In addition to the newly elected representatives, Sherri Adams and Lynn Fox each have one year remaining on their two-year term as Facilities Services representatives, and Joanne Wilkening has one year remaining on her term representing Woodburn. Jeanne Hanson continues to serve as BHSU’s representative to the Regents CSA Council.

All representatives (incoming and outgoing) must attend the CSA Council meeting 
April 3, at which time officers for 2003-04 will be elected. Outgoing President Nancy Shuck thanks the members of the current council (Sherri Adams, Linda Allbee, Deatta Chapel, Lynn Fox, Rebecca Haak, Cheryl Leahy, Lynette Long, Krista Schroeder, Dennis Walkins, Joanne Wilkening and Jeanne Hanson) for their exemplary service.  She very much appreciated their cheerful and hard-working support.

Ruch chosen as new SDSMT president - top

Charles Ruch, president of Boise State University, will become the 17th president of South Dakota School of Mines and Technology, the South Dakota Board of Regents announced Tuesday, March 11.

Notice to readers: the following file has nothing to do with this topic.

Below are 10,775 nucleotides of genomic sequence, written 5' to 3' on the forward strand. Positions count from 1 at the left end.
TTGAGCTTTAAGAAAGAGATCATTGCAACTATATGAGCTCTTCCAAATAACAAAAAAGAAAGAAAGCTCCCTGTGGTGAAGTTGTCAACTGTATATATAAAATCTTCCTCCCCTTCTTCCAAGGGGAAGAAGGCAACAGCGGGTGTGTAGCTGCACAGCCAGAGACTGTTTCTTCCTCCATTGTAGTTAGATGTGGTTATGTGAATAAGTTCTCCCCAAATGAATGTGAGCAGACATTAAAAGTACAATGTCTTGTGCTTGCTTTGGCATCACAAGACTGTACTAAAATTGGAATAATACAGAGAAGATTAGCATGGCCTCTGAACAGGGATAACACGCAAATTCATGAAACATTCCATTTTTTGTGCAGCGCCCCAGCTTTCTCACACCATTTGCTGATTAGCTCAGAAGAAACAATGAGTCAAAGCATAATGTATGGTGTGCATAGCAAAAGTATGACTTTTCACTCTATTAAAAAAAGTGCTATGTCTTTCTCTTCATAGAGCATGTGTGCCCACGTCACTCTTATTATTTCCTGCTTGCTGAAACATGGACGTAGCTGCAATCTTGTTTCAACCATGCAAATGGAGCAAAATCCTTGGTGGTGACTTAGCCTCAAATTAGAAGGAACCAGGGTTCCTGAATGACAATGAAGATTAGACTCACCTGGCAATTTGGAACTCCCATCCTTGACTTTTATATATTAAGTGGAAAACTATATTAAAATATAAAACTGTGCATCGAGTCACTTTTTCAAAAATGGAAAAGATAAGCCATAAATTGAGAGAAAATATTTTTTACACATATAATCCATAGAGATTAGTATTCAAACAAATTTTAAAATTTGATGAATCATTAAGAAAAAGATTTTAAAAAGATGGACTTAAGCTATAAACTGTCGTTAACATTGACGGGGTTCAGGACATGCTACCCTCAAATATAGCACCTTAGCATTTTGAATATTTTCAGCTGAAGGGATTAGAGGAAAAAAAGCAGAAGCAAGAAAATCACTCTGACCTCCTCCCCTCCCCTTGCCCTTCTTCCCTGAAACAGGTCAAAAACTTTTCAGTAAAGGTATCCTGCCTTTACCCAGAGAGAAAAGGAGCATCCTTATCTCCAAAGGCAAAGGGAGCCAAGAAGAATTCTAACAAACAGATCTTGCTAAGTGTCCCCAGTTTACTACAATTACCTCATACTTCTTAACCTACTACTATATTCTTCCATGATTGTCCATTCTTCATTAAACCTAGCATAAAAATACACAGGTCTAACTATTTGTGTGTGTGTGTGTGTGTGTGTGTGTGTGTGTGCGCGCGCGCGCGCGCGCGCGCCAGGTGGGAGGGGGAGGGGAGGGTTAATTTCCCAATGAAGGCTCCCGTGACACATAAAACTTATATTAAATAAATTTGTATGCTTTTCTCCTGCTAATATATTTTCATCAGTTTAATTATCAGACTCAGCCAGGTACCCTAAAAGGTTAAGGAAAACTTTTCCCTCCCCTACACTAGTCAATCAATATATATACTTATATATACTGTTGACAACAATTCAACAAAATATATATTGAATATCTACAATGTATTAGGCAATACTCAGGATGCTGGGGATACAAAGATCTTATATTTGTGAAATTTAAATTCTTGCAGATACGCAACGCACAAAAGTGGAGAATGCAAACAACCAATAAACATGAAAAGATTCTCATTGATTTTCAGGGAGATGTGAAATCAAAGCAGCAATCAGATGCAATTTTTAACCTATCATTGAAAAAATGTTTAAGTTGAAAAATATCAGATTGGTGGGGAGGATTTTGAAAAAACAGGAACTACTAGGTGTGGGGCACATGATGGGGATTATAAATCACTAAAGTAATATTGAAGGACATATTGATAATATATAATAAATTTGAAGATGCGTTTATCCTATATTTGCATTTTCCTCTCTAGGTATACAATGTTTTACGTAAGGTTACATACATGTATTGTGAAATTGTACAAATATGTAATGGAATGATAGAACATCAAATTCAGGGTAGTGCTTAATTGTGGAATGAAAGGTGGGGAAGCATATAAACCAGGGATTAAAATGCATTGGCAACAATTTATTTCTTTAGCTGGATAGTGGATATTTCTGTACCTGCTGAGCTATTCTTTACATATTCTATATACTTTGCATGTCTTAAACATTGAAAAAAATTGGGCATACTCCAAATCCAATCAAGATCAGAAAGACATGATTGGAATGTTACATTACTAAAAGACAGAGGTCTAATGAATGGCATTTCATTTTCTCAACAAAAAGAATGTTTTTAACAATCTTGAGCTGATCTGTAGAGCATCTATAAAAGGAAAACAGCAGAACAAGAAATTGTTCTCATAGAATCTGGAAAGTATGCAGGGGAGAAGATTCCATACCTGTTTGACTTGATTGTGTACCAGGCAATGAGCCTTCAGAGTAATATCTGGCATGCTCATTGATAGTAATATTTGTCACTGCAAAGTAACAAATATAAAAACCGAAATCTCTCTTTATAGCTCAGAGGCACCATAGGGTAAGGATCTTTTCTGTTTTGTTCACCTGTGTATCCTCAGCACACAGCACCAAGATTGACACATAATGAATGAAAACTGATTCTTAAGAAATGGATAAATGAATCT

Ruch will assume leadership of the Rapid City campus on July 1. He replaces Richard Gowen, who retires June 30 after 16 years as SDSMT president. Ruch has been president of Boise State University for 10 years.

“I was very interested in the work underway here in South Dakota to link higher education and economic development,” Ruch said. “Public higher education has much to offer by way of its research capacity and faculty expertise to South Dakota’s economic development resources.”

Ruch will also focus on new ways to collaborate with SDSMT’s sister institution at Black Hills State University. “South Dakota Tech and Black Hills State have complementary missions,” Regents President Harvey C. Jewett said. “We are anxious to put Dr. Ruch’s leadership, in concert with Black Hills State president Tom Flickema, to work in this area.”

The new SDSMT president has Ph.D. and M.A. degrees in education from Northwestern University and a bachelor’s degree in chemistry from The College of Wooster (Ohio). Prior to his time at Boise State, Ruch served 11 years at Virginia Commonwealth University - first as an associate dean and dean and for the remaining six years as provost and vice president for academic affairs. His first university assignments came at the University of Pittsburgh, where he was a faculty member and department chair.